Dennis Carlone: Absolutely. My chief concern is the effect of contributions from real estate developers and related parties who have business before the council. No matter what some of my council colleagues say about these donations having no affect on their voting behavior, it still creates an inappropriate relationship that could directly or indirectly affect a councillor’s opinion. This is why I have always returned any contributions that come from large real estate/developer interests. The city council is supposed to serve the public good and not the whims of a private company who stands to profit off the community’s assets. Nothing beyond the subject matter and related policy details  of a proposal or petition submitted to the council should determine whether zoning relief or other desired outcome is granted.

Olivia D’Ambrosio: I am concerned that there is no limit on fundraising / spending. I am concerned that our fundraising-based campaign system repels potentially great City Councillors from running. I am concerned that fundraising-based campaigns distract incumbents from doing the job our tax money pays them to do. I am concerned that fundraising-based campaigns allow candidates to be bought or otherwise compromised.

Jan Devereux: Large donations from individuals and PACs with a commercial financial interest in the council’s decisions contribute to the perception of influence. One question asked about contributions from people who are not registered voters; some candidates receive a very high percentage of donations from non-residents. Rather than a blanket restriction, I might suggest limiting non-resident contributions to 10% in recognition that people who work in Cambridge or own property here have a legitimate interest in good governance. I also would like to clarify my response on donations from “charter school backers” — “backer” is a vague term. I did not accept donations from PACs lobbying for the charter school ballot question last year and I did not seek the endorsement of Democrats for Education Reform. However I was employed at a charter school in Cambridge from 2012-15 and have received a handful of donations from personal friends who work at the school or are board members.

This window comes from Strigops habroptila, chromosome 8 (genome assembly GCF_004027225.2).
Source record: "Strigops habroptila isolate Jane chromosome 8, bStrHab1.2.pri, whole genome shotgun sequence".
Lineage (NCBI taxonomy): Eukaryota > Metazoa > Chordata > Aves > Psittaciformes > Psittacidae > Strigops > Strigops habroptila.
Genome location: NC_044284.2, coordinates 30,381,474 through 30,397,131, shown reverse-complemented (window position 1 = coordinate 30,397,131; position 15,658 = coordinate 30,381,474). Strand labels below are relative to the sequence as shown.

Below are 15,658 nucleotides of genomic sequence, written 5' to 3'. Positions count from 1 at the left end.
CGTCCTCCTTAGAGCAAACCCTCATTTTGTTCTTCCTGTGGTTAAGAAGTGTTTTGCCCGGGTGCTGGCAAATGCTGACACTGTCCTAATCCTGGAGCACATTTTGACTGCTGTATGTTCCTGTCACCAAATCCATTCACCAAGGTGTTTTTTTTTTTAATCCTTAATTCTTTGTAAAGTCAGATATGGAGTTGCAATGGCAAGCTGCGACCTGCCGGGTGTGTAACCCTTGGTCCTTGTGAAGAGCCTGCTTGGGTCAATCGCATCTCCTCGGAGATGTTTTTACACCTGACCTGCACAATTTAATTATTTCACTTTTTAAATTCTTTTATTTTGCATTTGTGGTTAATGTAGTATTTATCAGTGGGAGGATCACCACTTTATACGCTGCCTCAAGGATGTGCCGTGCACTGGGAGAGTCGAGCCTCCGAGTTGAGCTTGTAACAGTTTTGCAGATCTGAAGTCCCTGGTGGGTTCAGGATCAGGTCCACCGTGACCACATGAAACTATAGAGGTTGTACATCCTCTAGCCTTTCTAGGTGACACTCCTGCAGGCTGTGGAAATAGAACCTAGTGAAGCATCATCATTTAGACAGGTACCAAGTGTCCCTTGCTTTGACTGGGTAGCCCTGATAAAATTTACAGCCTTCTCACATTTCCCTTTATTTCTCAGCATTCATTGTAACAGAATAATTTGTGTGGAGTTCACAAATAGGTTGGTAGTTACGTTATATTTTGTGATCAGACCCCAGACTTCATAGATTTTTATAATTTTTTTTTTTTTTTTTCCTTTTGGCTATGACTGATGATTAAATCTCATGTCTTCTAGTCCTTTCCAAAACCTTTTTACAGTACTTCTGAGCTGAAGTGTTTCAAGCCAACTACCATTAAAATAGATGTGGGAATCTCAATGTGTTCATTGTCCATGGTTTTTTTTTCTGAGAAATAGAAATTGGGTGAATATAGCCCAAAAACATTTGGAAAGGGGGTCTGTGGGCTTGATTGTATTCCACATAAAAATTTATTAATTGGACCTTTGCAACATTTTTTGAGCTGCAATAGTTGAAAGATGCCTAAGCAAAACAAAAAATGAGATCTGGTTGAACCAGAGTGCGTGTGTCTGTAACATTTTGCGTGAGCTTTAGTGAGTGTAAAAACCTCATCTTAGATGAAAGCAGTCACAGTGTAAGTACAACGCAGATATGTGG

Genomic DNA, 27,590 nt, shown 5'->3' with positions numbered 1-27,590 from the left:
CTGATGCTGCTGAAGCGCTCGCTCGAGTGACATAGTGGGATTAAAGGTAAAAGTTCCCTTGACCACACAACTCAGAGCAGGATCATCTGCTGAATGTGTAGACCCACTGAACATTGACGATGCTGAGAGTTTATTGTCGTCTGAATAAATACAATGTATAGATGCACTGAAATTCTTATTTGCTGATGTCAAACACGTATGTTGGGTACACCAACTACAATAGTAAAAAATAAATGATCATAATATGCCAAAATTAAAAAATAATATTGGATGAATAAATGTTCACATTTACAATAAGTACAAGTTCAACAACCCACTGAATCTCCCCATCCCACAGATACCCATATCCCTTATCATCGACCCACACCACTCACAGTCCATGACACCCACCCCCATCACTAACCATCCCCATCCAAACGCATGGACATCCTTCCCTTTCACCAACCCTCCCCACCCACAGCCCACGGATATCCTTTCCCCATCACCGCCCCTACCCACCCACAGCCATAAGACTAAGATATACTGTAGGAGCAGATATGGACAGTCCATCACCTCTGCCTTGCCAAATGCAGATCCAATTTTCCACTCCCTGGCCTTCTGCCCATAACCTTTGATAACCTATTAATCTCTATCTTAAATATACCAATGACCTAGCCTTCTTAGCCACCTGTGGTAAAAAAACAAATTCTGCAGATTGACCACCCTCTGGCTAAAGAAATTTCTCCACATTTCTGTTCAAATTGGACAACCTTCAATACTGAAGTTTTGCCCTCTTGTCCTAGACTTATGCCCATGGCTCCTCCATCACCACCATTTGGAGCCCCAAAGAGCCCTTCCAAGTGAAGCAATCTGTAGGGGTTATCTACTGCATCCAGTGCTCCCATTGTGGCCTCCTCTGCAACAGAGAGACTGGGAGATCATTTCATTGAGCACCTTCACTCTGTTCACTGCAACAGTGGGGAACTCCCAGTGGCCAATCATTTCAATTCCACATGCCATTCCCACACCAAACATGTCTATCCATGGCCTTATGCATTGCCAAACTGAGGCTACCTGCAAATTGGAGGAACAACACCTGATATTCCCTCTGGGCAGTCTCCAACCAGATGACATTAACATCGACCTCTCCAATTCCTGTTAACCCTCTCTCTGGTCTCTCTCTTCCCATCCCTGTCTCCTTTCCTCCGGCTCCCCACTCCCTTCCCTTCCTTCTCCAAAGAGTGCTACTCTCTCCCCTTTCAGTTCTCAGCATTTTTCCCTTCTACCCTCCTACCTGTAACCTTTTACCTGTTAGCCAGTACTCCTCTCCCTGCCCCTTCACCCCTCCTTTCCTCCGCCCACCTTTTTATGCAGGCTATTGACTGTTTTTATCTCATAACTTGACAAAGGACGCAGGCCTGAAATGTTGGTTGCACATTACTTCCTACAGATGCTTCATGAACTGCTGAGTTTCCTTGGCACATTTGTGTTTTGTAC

Gregg Moree: I think that there may be too much special interest money.

Nadya Okamoto: In my personal opinion, any external influencers that have the slightest of potential special interest (especially in terms of income) should not be considered acceptable. I think that there is so much more need for campaign finance reform here both because of the massive amounts of special interest dollars that candidates are often currently taking, but also the massive amounts spent on municipal campaign themselves in the first place — fundraising time that could otherwise be spent focusing on local issues and innovating ways to better serve the community.

Vatsady Sivongxay: My concern with the campaign finance is people with access to large financial resources start out ahead of those who do not have access to financial resources thus the system is not equal and not all candidates start at a level playing field.  As a result, many new candidates have less voter interaction because they spend more time raising money to run a competitive campaign and may not be able to raise enough to truly be competitive with other candidates who have access to wealthier donors.

Bryan Sutton: Cambridge City Council campaigns are financed the same way campaigns on all levels in our country are financed. There is also widespread support for reform and agreement the current system is causing very important democracy problems. Cambridge should be a leader in the reform we want to see.

Gwen Volmar: I have serious concerns about the influence of lobbying/special interests on political campaigns in Cambridge, along with any conflict of interest, financial or otherwise. I am also concerned, however, that hastily-planned limitations on the kind of fundraising that can be done may disproportionately affect newcomers who wish to challenge a well-moneyed establishment. Any new policies enacted in the interest of preventing bias in campaigns must also work to level the playing field for all candidates. A publicly-financed campaign model must be robust enough that a competitive campaign could be run on those funds alone, instead of just bloating an already imbalanced slate.

Quinton Zondervan: I am proud to say that out of all 26 candidates, I have received the second most number of individual contributions from Cambridge residents. Jan Devereux is the only one who has received more contributions from within the city. But the larger point is that I shouldn’t have to spend hours each day fundraising my campaign. If I didn’t have to do that, I could spend more time talking to voters about issues that matter, and making progress towards making our city a better place. Instead, a councillor must raise $50,000 every two years to keep their seat. It’s a ridiculous amount of time and energy wasted on something that should be taken care of through public financing. I also think that historically councillors have taken too much money from individuals with business before the council. It’s not that I think they are corrupt, but rather that taking those contributions creates the potential for abuse and at the very least the perception of something wrong. Candidates should all pledge to reject these contributions, in the name of transparency and accountability to the people.